REFILE-UPDATE 3-Q-Cells gives cloudy outlook for solar market

(Deletes extraneous word “rise” in fourth bullet point)

* Says unable to predict prices, margins under pressure

* Posts bigger than expected 2009 net loss due to writedowns

* Says aims to be profitable this year

* Shares up 0.8 pct as investors cover short positions

(Adds analysts comments, shares)

By Christoph Steitz and Peter Dinkloh

FRANKFURT, Feb 23 (BestGrowthStock) – Q-Cells (QCEG.DE: ), the world’s
fourth-biggest maker of solar cells, echoed competitors in
warning on Tuesday of an uncertain year ahead as countries cut
financial support for solar power and low-cost producers
pressure prices.

While Q-Cells is sold out for the first half of the year it
sees “unclear pricing dynamics” from July onwards, it said,
adding that it could only say of 2010 that it aims to be
profitable as prices remain so unpredictable.

Germany, which last year accounted for half of the entire 18
billion euros ($24.5 billion) global market for photovoltaic
installations, will cut its crucial pricing incentives for solar
power from July, a parliamentary source said on Tuesday.
[ID:nBAT005153]

“It’s hard to give a concrete outlook (for 2010) given the
great uncertainty in the market,” Q-Cells’ chief executive,
Anton Milner, said in a conference call for reporters.

“We expect strong market growth in the future, but margins
will remain under pressure.”

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Graphic on the increase in solar cell production:

http://graphics.thomsonreuters.com/0210/GLB_SLRPRD0210.gif

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Expensive solar power depends on state support so that it
can be sold on the power market, but countries throughout
Europe, including Italy and France, are cutting their support
regimes as the technology becomes more profitable and government
finances are strained. [ID:nLDE61B0BW]

Rival First Solar (FSLR.O: ), which overtook Q-Cells as the
world’s biggest maker of solar cells in 2009, last week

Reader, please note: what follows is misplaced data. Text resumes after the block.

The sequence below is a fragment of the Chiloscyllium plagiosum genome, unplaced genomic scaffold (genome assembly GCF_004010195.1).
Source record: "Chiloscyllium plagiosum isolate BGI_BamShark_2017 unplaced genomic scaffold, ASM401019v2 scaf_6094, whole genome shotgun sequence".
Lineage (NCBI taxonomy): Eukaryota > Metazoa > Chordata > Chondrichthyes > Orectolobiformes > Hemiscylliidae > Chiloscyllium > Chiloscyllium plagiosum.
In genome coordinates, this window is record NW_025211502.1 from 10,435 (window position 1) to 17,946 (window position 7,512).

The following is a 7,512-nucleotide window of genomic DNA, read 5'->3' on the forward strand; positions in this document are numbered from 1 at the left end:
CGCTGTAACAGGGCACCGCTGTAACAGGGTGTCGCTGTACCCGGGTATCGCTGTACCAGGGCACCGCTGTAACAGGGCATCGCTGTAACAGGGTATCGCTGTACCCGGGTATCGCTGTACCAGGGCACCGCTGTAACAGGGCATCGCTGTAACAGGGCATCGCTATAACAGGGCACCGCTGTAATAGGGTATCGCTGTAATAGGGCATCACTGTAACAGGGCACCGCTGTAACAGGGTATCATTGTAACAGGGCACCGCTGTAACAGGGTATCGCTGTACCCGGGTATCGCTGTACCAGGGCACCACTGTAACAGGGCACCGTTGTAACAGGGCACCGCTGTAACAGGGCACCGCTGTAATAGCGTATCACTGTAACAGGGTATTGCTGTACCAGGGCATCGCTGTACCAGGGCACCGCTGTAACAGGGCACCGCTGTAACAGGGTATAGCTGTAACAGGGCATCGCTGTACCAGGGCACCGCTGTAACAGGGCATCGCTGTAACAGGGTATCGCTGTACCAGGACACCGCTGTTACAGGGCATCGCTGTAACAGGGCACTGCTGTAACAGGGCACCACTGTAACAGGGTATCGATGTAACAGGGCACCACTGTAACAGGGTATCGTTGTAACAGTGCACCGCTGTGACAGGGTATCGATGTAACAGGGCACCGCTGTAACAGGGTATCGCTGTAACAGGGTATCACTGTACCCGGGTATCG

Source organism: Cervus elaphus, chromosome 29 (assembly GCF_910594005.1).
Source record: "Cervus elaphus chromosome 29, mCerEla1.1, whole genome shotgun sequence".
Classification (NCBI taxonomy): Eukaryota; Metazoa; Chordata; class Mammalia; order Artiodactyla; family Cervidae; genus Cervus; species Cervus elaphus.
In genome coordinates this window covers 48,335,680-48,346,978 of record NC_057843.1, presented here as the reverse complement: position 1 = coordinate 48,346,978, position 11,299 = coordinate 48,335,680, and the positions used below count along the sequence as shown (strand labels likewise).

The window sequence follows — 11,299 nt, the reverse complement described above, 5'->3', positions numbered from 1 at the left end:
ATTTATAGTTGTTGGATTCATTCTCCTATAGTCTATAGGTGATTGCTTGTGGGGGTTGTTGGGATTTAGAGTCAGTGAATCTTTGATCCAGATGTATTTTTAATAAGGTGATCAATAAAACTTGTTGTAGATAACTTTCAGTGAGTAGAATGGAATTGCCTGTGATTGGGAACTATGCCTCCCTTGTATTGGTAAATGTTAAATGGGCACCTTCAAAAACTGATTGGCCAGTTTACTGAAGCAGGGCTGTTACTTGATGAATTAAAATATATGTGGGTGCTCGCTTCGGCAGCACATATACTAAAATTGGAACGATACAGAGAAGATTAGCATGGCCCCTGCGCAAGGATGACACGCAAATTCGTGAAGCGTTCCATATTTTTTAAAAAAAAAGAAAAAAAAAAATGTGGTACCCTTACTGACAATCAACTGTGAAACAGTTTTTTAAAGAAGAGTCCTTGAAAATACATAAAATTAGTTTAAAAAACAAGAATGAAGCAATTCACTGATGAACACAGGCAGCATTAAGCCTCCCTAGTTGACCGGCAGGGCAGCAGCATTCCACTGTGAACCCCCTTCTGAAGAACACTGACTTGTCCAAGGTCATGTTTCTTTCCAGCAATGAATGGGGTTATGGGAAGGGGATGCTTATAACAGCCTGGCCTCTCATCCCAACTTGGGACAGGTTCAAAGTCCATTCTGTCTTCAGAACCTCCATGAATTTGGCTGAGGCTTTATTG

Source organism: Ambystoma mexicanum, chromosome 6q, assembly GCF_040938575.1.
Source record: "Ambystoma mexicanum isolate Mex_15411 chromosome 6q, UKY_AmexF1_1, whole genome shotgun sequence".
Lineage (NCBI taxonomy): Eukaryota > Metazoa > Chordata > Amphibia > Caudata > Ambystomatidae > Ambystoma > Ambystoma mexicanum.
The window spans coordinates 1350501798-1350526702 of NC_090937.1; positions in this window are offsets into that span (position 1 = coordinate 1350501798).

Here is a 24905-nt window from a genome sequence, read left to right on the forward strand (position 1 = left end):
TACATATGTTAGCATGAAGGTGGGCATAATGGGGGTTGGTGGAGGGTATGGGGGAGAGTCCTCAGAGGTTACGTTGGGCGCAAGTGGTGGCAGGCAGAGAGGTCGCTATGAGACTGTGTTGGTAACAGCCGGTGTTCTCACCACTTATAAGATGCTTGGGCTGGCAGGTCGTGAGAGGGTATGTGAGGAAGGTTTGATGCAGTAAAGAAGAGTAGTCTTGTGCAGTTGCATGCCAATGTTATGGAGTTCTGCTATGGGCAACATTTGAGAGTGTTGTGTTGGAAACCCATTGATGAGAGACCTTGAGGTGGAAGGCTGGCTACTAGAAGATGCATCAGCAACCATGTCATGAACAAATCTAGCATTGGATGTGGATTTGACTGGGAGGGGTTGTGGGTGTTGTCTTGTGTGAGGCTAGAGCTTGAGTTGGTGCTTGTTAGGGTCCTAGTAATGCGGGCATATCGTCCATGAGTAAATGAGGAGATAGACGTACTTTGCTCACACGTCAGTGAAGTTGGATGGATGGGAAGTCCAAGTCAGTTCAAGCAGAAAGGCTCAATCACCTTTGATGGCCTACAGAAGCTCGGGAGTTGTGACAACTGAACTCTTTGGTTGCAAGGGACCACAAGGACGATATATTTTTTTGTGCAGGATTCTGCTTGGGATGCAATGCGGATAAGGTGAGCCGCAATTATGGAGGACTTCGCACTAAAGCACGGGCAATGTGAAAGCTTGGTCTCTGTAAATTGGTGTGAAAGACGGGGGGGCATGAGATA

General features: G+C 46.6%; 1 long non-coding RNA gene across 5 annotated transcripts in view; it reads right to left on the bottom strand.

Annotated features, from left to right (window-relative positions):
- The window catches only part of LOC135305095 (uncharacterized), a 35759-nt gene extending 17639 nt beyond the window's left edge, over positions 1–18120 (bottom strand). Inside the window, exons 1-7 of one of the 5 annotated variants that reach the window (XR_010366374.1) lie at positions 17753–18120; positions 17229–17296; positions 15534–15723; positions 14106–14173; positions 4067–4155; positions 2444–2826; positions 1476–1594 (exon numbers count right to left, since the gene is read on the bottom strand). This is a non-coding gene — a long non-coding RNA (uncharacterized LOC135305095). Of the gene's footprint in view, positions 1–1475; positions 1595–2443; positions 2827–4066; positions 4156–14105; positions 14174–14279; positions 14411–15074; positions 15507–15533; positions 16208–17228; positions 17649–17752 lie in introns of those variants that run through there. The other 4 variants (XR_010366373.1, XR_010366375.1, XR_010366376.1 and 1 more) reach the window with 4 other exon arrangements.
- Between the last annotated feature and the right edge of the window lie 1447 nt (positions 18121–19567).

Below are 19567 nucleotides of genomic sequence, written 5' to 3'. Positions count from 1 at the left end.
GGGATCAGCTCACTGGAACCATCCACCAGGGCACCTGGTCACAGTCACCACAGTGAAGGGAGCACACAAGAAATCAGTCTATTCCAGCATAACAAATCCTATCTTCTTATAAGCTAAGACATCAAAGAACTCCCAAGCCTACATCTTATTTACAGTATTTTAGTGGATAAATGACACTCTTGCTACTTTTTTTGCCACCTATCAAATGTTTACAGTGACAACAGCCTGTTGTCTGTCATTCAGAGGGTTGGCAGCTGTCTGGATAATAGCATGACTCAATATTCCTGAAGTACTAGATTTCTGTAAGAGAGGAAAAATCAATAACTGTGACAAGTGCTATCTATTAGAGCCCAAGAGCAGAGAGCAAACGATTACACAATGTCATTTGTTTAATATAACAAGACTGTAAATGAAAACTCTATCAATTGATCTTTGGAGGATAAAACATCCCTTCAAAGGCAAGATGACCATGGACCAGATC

disappointed investors with its own outlook for 2010, pointing
to the uncertain Germany market. [ID:nN18198393].

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Graphic on market share changes in 2008 vs 2009:

http://graphics.thomsonreuters.com/0210/GLB_SLRSP0210.gif

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Q-Cells already took a hit in 2009 when writedowns and
plummeting component prices led to a larger than expected net
loss, the company said earlier on Tuesday.

The manufacturer wrote down investments in Sovello — a
joint venture with peers Evergreen Solar (ESLR.O: ) and Norway’s
Renewable Energy Corp (REC.OL: ) (REC) — as well as Sunfilm and
Solaria Corp. [ID:nLB153099], [ID:nL664956]

That led to a net loss last year of 1.356 billion euros
($1.85 billion), more than the average of forecasts given by
analysts in a Reuters poll, which predicted a net loss of 986
million euros.

Nonetheless, the Q-Cells share price was up 0.8 percent at
7.79 euros at 1100 GMT, dropping back from a day’s high of 8.1
euros which analysts attributed to some short covering.

“According to my information short positions in Q-Cells are
the ninth-largest of all short positions on European stocks,”
said Cheuvreux analyst Philippe Bumm.

The TecDAX (.TECDAXI: ) index of technology stocks traded in
Frankfurt slipped 1.2 percent and the FTSE cleantech index
(.FTET50: ) fell 0.6 percent.

Sector investors are now expected to turn their attention to
the performance of Chinese cell makers such as Suntech (STP.N: ),
the world’s second biggest manufacturer, and Yingli (YGE.N: ), the
fifth-biggest, which are expected to release fourth-quarter
results on March 4 and 8 respectively.

The renewable energy unit of Spanish utility Iberdrola
(IBE.MC: ), Iberdrola Renovables (IBR.MC: ), will report its 2009
results later on Tuesday.

Investing Basics

($1=0.7340 euros)
(Editing by Greg Mahlich)

REFILE-UPDATE 3-Q-Cells gives cloudy outlook for solar market